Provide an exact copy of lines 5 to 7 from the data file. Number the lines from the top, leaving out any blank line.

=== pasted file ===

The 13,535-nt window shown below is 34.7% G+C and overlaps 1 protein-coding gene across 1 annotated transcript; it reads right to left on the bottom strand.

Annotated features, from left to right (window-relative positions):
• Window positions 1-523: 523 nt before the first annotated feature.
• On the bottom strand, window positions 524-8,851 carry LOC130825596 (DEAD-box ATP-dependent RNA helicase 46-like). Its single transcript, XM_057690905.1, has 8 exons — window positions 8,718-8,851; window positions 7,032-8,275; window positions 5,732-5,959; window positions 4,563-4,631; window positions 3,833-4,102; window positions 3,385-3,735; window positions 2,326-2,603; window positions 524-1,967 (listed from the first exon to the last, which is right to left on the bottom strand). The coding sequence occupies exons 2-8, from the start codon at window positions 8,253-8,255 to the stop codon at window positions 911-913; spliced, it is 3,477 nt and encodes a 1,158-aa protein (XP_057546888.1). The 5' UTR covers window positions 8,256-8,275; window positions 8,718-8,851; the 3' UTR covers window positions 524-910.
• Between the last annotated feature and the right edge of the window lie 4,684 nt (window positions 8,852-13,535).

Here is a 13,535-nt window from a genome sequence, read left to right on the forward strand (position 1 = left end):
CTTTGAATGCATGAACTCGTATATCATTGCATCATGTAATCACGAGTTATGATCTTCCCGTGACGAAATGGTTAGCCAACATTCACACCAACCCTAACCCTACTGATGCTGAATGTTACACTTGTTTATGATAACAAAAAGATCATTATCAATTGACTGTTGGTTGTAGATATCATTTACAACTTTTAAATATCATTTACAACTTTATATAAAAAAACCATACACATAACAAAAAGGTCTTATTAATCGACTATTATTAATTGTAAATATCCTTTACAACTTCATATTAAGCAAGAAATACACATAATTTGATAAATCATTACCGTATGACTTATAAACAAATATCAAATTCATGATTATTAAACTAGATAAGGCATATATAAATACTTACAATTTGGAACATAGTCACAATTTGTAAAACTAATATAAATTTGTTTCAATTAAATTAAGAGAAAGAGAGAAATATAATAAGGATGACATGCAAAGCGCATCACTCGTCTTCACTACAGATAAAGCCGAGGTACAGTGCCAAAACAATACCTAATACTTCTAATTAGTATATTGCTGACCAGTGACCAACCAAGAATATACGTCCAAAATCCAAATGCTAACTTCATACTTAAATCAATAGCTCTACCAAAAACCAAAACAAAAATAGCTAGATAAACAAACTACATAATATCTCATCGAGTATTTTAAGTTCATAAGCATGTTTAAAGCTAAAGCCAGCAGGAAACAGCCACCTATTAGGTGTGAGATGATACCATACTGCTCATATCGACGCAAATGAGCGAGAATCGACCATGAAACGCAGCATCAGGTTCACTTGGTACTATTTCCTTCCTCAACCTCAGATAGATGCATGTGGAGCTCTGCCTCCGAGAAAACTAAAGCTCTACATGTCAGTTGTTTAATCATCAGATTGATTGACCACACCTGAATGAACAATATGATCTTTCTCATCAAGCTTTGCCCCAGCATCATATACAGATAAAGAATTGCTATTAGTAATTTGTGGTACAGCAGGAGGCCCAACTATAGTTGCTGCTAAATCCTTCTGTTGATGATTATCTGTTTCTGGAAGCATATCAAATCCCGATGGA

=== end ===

• Between the last annotated feature and the right edge of the window lie 4,684 nt (window positions 8,852-13,535).

Here is a 13,535-nt window from a genome sequence, read left to right on the forward strand (position 1 = left end):
CTTTGAATGCATGAACTCGTATATCATTGCATCATGTAATCACGAGTTATGATCTTCCCGTGACGAAATGGTTAGCCAACATTCACACCAACCCTAACCCTACTGATGCTGAATGTTACACTTGTTTATGATAACAAAAAGATCATTATCAATTGACTGTTGGTTGTAGATATCATTTACAACTTTTAAATATCATTTACAACTTTATATAAAAAAACCATACACATAACAAAAAGGTCTTATTAATCGACTATTATTAATTGTAAATATCCTTTACAACTTCATATTAAGCAAGAAATACACATAATTTGATAAATCATTACCGTATGACTTATAAACAAATATCAAATTCATGATTATTAAACTAGATAAGGCATATATAAATACTTACAATTTGGAACATAGTCACAATTTGTAAAACTAATATAAATTTGTTTCAATTAAATTAAGAGAAAGAGAGAAATATAATAAGGATGACATGCAAAGCGCATCACTCGTCTTCACTACAGATAAAGCCGAGGTACAGTGCCAAAACAATACCTAATACTTCTAATTAGTATATTGCTGACCAGTGACCAACCAAGAATATACGTCCAAAATCCAAATGCTAACTTCATACTTAAATCAATAGCTCTACCAAAAACCAAAACAAAAATAGCTAGATAAACAAACTACATAATATCTCATCGAGTATTTTAAGTTCATAAGCATGTTTAAAGCTAAAGCCAGCAGGAAACAGCCACCTATTAGGTGTGAGATGATACCATACTGCTCATATCGACGCAAATGAGCGAGAATCGACCATGAAACGCAGCATCAGGTTCACTTGGTACTATTTCCTTCCTCAACCTCAGATAGATGCATGTGGAGCTCTGCCTCCGAGAAAACTAAAGCTCTACATGTCAGTTGTTTAATCATCAGATTGATTGACCACACCTGAATGAACAATATGATCTTTCTCATCAAGCTTTGCCCCAGCATCATATACAGATAAAGAATTGCTATTAGTAATTTGTGGTACAGCAGGAGGCCCAACTATAGTTGCTGCTAAATCCTTCTGTTGATGATTATCTGTTTCTGGAAGCATATCAAATCCCGATGGA